Communication in health and social care extends to work colleagues too, especially for reporting reasons. There will often be times when you need to share information about care recipients for continuity of care.  You and your team will also share your views and make decisions together which is another reason why good communication is key to your role as a care professional. Care plans are never set in stone, and they continue to change and evolve, so any changes must be effectively communicated and documented so that all those involved are always kept in the loop.

Smile! Leaning about body language is a key part of becoming a better communicator

How to improve communication in Health and Social Care?

'Communication' takes many forms. For example:

  • Speaking aloud
  • Written communication (emails, keeping up records, letter writing, reports etc.)
  • Non-verbal, such as using hands or facial expressions
  • Sign language, Makaton or Braille

We can't change things beyond our control - if you receive poorly worded or difficult to understand communications from outside of your organisation, then it can make you and the team feel frustrated. However it is in your power to interpret what these mean, then respond back clearly and effectively!

When communications come directly from you or your team then it's even easier to improve them. But first you need to establish areas where you could do with that improvement. The best way to do this?

Ask for feedback!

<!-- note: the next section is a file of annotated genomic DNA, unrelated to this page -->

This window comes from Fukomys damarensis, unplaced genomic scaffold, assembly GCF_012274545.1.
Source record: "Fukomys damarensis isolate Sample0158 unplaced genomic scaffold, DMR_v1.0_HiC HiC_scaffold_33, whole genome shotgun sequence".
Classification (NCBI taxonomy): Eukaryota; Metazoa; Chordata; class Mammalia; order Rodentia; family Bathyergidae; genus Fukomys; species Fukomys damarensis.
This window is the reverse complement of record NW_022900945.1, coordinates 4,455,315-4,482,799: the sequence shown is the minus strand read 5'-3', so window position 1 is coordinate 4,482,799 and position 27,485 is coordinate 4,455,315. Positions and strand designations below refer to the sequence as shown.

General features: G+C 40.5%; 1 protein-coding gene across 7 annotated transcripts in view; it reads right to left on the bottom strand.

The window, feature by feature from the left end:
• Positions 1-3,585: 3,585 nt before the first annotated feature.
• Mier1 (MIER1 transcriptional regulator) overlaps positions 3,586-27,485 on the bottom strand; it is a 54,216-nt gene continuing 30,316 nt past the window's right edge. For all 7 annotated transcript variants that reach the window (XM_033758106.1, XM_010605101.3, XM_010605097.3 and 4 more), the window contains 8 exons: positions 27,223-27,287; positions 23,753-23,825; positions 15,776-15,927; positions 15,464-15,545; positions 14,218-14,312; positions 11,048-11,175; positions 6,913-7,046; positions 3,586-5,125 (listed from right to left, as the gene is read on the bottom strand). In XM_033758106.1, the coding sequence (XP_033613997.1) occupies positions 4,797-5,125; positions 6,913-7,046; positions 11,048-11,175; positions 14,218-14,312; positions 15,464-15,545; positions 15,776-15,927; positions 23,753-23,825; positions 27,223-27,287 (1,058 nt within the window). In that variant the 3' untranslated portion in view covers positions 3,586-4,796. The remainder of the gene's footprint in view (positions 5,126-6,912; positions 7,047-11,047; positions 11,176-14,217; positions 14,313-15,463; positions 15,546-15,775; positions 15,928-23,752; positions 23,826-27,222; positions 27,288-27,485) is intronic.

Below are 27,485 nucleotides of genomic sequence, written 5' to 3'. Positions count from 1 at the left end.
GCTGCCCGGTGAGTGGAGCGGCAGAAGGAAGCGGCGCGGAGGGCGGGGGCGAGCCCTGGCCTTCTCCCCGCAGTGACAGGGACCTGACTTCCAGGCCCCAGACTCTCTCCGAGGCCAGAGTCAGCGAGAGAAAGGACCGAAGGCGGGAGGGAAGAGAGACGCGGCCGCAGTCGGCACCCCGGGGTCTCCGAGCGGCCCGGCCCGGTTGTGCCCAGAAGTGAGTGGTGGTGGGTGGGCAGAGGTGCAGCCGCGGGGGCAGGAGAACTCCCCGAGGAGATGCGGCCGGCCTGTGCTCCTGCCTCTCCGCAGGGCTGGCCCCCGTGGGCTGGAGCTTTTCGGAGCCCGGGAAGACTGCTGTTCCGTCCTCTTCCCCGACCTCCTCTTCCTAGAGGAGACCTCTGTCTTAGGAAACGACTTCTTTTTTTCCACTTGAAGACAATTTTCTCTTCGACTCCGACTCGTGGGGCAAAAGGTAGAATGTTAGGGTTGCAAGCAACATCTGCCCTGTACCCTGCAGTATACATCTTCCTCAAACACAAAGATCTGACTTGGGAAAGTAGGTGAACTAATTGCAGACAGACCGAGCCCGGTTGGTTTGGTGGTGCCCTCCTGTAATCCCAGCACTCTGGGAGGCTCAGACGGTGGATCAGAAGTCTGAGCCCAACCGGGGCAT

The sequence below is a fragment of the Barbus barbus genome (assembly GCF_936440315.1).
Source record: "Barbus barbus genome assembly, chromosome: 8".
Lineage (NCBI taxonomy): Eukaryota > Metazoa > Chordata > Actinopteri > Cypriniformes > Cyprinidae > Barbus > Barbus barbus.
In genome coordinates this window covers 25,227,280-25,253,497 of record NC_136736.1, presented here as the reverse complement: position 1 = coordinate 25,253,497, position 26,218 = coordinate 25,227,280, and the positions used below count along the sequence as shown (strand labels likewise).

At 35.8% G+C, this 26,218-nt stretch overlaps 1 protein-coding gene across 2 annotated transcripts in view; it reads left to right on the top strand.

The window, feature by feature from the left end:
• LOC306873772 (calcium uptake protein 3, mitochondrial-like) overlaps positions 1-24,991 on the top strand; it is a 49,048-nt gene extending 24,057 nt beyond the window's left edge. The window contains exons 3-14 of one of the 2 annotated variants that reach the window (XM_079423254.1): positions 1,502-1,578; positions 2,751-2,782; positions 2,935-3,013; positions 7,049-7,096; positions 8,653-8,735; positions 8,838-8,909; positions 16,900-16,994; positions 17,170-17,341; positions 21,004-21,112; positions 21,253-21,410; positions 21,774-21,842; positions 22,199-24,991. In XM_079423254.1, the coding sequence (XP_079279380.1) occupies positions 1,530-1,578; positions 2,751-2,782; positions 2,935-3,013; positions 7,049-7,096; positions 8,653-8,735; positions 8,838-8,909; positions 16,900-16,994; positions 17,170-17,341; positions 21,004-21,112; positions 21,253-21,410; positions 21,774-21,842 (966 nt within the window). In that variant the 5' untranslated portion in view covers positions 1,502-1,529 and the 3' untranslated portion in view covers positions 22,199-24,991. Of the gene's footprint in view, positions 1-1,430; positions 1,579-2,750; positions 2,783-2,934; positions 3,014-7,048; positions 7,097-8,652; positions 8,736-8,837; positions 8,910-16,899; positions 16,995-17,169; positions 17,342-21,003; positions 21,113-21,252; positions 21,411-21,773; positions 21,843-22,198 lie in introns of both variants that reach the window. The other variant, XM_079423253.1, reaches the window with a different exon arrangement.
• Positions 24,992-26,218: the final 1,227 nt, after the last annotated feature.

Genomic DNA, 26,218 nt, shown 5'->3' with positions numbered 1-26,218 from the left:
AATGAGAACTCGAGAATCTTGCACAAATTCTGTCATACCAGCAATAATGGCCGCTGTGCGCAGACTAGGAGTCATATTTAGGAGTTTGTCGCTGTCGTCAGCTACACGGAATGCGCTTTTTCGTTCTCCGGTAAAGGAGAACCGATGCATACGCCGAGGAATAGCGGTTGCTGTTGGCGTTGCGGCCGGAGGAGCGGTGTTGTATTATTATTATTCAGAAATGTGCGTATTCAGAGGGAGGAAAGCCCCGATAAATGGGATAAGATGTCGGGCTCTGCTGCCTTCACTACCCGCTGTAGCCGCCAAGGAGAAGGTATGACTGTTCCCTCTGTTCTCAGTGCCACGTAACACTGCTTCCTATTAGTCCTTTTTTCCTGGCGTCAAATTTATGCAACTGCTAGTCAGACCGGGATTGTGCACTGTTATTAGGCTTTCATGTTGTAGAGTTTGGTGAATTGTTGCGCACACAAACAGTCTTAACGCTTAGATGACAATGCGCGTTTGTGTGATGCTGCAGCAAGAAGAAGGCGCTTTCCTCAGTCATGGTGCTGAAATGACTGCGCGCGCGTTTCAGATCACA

Include the link to a quick communication focused survey either on your website, in emails or as a link shared directly to relevant parties. You could also share it internally! This could include questions like...

  • Did you fully understand the content of this message?
  • Do you have any additional questions after reading this message?
  • Did you notice any grammar or spelling errors?
  • Does the tone of the message feel appropriate to you?

There are lots of great tools you can use to create this survey, including SurveyMonkey, Typeform and Google forms. Paying attention to the responses on this survey will help you to establish where you or your teams communication could be lacking.

Once you've found some key areas of improvement, here are some simple quick tips to improve communication:

  • Use tools like Grammarly to improve your written communication
  • Ask for verbal feedback during a conversation - "Are you able to please re-explain back to me what I've just said?"
  • Check all messages before hitting send
  • Be aware of how body language can support good communication
  • Take notes so it's easier to remember key information
  • Consider the best way of communicating information - an email works well for setting dates, but not for describing a complex situation
  • Listen first - and pause before responding

As it plays a fundamental role in health and social care, online training courses have also been developed that zero in on how to communicate effectively, and there are a wide range of options out there depending on what you or your care team needs. Here are a small selection we've found;

Overcoming barriers to communication in health and social care

There’s no doubt that communicating effectively with care recipients, their families, work colleagues and professionals in health and social care is imperative!  It’s possibly the most crucial factor in providing quality care.  As part of any care provider’s business, regular training can help to enhance and improve communication skills as well as remind your team just how important talking, listening, understanding (and documenting) are to those in your care.